The pathogenesis of this patient recurrent headache is unclear. Her history of recurrent mechanical ileus and protracted vomiting suggests possible underlying autonomic GI dysfunction, rendering her susceptible to intestinal obstruction by adhesion bands. In the study of Ennio Pucci’s group of University of Pavia, gastric hypersensitivity was well demonstrated in a group of dyspeptic migraneurs, when compared to healthy controls or dyspeptic subjects without migraine [15]. These investigators measured gastric tone, gastric volume, gastric accommodation and discomfort threshold, in fasting and following the administration of a liquid meal by barostat. Discomfort threshold was lower in cases of migraine and dyspepsia but not in the group of dyspepsia without migraine or healthy volunteers. How could gastric hypersensitivity could ultimately produces PH is unknown. The study of gastric physiology in relation to its possible role in the genesis of migraine/PH is complex, and the information available on the subject is fragmentary, given the diverse background discipline and interest of the investigators. That there is a direct relation between migraine and the GI tract was demonstrated in an elegant study conducted by Aurora, et al [16]. These researchers showed by means of gastric scintigraphy the existence of gastric stasis both interictally and during spontaneous or visually triggered migraine.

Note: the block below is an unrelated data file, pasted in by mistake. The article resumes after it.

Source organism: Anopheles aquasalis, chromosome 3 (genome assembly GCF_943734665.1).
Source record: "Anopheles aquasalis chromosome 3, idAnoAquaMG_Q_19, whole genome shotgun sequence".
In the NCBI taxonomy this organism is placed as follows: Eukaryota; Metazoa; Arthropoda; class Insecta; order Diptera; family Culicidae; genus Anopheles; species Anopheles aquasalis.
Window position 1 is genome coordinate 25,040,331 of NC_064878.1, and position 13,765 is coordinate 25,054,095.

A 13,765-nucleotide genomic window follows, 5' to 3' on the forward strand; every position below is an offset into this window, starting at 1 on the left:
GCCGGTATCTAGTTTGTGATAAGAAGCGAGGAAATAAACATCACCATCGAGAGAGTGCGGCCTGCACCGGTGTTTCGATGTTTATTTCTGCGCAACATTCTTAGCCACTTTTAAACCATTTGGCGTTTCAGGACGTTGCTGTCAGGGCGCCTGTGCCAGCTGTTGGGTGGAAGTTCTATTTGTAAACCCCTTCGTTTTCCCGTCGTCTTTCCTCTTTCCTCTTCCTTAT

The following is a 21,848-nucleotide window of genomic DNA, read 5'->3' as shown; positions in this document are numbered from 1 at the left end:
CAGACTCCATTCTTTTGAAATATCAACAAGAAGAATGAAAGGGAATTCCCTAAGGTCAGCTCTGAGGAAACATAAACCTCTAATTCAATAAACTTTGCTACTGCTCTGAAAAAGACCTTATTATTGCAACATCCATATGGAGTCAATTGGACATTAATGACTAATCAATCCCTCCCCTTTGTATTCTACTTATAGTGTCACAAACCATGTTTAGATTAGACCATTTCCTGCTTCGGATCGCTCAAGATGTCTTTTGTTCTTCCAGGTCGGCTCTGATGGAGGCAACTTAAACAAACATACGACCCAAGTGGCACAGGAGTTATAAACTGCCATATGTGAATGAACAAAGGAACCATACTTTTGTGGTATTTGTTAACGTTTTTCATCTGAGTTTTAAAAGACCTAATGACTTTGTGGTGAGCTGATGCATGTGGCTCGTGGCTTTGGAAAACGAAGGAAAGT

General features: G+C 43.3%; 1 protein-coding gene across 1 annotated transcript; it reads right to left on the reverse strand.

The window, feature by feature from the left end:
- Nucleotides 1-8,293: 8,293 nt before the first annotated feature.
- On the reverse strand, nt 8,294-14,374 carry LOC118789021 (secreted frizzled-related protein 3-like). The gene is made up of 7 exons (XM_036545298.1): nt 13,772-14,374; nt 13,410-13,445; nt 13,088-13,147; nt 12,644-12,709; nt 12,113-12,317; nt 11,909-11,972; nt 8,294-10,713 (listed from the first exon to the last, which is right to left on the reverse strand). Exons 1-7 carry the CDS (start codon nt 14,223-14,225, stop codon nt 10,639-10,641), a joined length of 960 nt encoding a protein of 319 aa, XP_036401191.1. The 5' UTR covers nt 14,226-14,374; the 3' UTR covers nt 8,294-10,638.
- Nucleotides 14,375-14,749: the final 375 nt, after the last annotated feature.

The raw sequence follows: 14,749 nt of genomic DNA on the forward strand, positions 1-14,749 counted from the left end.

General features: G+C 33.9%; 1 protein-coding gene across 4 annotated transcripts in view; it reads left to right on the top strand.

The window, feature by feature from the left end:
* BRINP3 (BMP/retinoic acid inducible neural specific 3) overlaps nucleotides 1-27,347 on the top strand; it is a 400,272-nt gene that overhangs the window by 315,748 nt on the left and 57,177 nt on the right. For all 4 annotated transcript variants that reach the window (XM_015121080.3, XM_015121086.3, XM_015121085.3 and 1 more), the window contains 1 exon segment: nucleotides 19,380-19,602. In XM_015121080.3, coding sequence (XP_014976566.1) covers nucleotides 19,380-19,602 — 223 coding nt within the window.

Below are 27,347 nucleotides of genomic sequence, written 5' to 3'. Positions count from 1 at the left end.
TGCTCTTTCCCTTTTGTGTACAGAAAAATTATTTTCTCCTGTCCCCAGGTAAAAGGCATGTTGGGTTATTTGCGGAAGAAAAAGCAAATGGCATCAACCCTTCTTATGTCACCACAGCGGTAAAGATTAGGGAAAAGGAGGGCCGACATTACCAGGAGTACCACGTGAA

I believe it is permissible to speculate that meal induced gastric stimulation results normally in mucosal afferent vagus nerve sensory activation of the various brain stem nuclei implicated in the genesis of migraine. In this scenario, headache will only develop on individuals with a migraine diathesis. Reducing gastric mucosal hyperemia with a calcium channel blocking agent may indirectly oppose detrimental over excitation of the myenteric neuron following a meal. This patient was already on a calcium channel blocking agent when she experienced PH, negating this hypothesis. The participation of vasointestinal polypeptide (VIP), a parasympathetic neurotransmitter secreted by the myenteric plexus neurons, in synergism with secretin to cause gastric dilatation, will be appealing to investigate as a biochemical link between the stomach and the brain pain generators. The VIP role could be demonstrated experimentally by measuring postprandial plasma and salivary concentrations of this gastro-enteric hormone in normal controls and in migraine sufferers [17]. Of relevance to the topic been discussed here, indomethacin, a prostaglandin synthesis inhibitor and a highly specific agent in the therapeutic armamentarium against PH, is endowed with a counteracting effect to VIP mediated gastric relaxation [18]. Corticosteroids on the other hand, acting in concert with prostaglandins and nitric oxide, exert a protecting effect over the gastric mucosa, when not administered in excessive doses [19]. The role of serotoninergic pathways and the effects of tryptans on the myenteric neuron-vagus-trigeminal triangle needs be explored. The above, if well disparate and at times contradictory elements of information on drugs employed in the management of headache, should entice scholars to attempt to define a coherent theory on the GI (peripheral) actions of anti-migraine pharmaceuticals, in lieu of their potential significant indirect CNS effects. Furthermore, it is conceivable, at least in some examples, that migraine represents referred cephalic pain of gastric origin, similar to the referred head pain experienced by individuals with cardiac cephalalgia.